Computational Aeroacoustic Prediction of Airfoil Self-Noise at Static Angles of Attack
Aeroacoustic noise from wind turbines is often an obstacle in the implementation of wind farms. Reduction of this noise is key to allowing the expansion of the wind energy sector which is crucial for decreasing the dependence on fossil fuel energy sources. The use of a fully analytical computational model for aeroacoustic noise will allow for acoustics to be incorporated into the design stage of new wind turbine technologies. This thesis investigates the use of a predictive model for the noise from two dimensional (2D) blade segments using computational fluid dynamics (CFD). The simulation uses Reynolds Averaged Navier-Stokes (RANS) to initialize the simulation, and then a combination of Large Eddy Simulation (LES) and the Ffowcs-Williams and Hawkings (FW-H) acoustic analogy to predict the flow and acoustics, respectively. The SD 7037 and NACA 0012 airfoils were simulated and compared against experimental flow and acoustics data. The SD 7037 airfoil was tested using incompressible and compressible LES simulation for a Reynolds number of Re=4.25×10⁴. The results show good prediction of both the flow and acoustics, and the source of the tonal noise generated by the airfoil at 0° angle of attack (AOA) was determined to be a result of 2D boundary layer behaviour, and also the transition from 2D to 3D behaviour. The 1° AOA results did not predict the tonal noise found in experiments, but it was determined that inaccuracies in some of the simulations caused the boundary layer behaviour to falsely change to that of the experimental 2° or 3° AOA. The NACA 0012 airfoil was tested using incompressible LES for a high Re case of Re=1.5×10⁶. The flow simulation for this case was good, however the acoustic prediction was at a higher sound pressure level (SPL) than the experimental data. The second case of this simulation predicted tonal noise when experiments predicted broadband noise only. The simulation of this false tonal noise was attributed to instabilities in the simulation. The differences between the SD 7037 1° results, where instabilities caused no tones to be simulated, and the NACA 0012 results for the second case, where instabilities caused false tones to be predicted, shows that care must be taken in the setup of the simulation. Recommendations for future work are to perform a grid independence study and sensitivity analysis to determine the cause of these false predictions. That being said, overall, the predictive abilities of the computational aeroacoustic model result in good prediction of the airfoil self-noise for static AOAs.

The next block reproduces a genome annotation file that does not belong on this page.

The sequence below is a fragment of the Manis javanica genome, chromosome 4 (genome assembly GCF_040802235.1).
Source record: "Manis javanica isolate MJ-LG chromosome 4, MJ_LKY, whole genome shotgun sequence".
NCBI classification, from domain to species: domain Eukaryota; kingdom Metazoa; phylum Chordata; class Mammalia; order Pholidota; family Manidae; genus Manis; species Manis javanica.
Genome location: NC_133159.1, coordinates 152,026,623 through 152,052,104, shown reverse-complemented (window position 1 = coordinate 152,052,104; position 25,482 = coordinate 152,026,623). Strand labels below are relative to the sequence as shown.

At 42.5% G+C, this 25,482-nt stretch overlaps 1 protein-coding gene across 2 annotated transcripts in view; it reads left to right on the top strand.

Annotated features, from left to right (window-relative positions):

Cite this version of the work
Alison Zilstra (2019). Computational Aeroacoustic Prediction of Airfoil Self-Noise at Static Angles of Attack. UWSpace. http://hdl.handle.net/10012/14532